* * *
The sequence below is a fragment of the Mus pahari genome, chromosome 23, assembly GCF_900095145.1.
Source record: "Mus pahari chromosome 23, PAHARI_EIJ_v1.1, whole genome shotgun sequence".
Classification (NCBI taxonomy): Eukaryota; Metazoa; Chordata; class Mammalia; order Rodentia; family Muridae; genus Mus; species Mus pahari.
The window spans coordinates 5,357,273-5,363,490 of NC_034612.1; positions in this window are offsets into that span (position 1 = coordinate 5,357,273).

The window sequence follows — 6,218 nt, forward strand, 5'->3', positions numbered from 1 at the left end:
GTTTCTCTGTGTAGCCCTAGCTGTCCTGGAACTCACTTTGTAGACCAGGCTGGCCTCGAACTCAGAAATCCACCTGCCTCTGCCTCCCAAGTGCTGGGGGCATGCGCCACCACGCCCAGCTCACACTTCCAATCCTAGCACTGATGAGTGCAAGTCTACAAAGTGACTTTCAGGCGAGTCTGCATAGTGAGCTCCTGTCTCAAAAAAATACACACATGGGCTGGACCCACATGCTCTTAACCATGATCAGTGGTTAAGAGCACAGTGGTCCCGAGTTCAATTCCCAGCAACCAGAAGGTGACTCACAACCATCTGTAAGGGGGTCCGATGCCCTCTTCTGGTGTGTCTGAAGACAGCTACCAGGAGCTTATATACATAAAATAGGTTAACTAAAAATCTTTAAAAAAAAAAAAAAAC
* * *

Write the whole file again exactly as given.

The sequence below is a fragment of the Mus pahari genome, chromosome 23, assembly GCF_900095145.1.
Source record: "Mus pahari chromosome 23, PAHARI_EIJ_v1.1, whole genome shotgun sequence".
Classification (NCBI taxonomy): Eukaryota; Metazoa; Chordata; class Mammalia; order Rodentia; family Muridae; genus Mus; species Mus pahari.
The window spans coordinates 5,357,273-5,363,490 of NC_034612.1; positions in this window are offsets into that span (position 1 = coordinate 5,357,273).

The window sequence follows — 6,218 nt, forward strand, 5'->3', positions numbered from 1 at the left end:
GTTTCTCTGTGTAGCCCTAGCTGTCCTGGAACTCACTTTGTAGACCAGGCTGGCCTCGAACTCAGAAATCCACCTGCCTCTGCCTCCCAAGTGCTGGGGGCATGCGCCACCACGCCCAGCTCACACTTCCAATCCTAGCACTGATGAGTGCAAGTCTACAAAGTGACTTTCAGGCGAGTCTGCATAGTGAGCTCCTGTCTCAAAAAAATACACACATGGGCTGGACCCACATGCTCTTAACCATGATCAGTGGTTAAGAGCACAGTGGTCCCGAGTTCAATTCCCAGCAACCAGAAGGTGACTCACAACCATCTGTAAGGGGGTCCGATGCCCTCTTCTGGTGTGTCTGAAGACAGCTACCAGGAGCTTATATACATAAAATAGGTTAACTAAAAATCTTTAAAAAAAAAAAAAAAC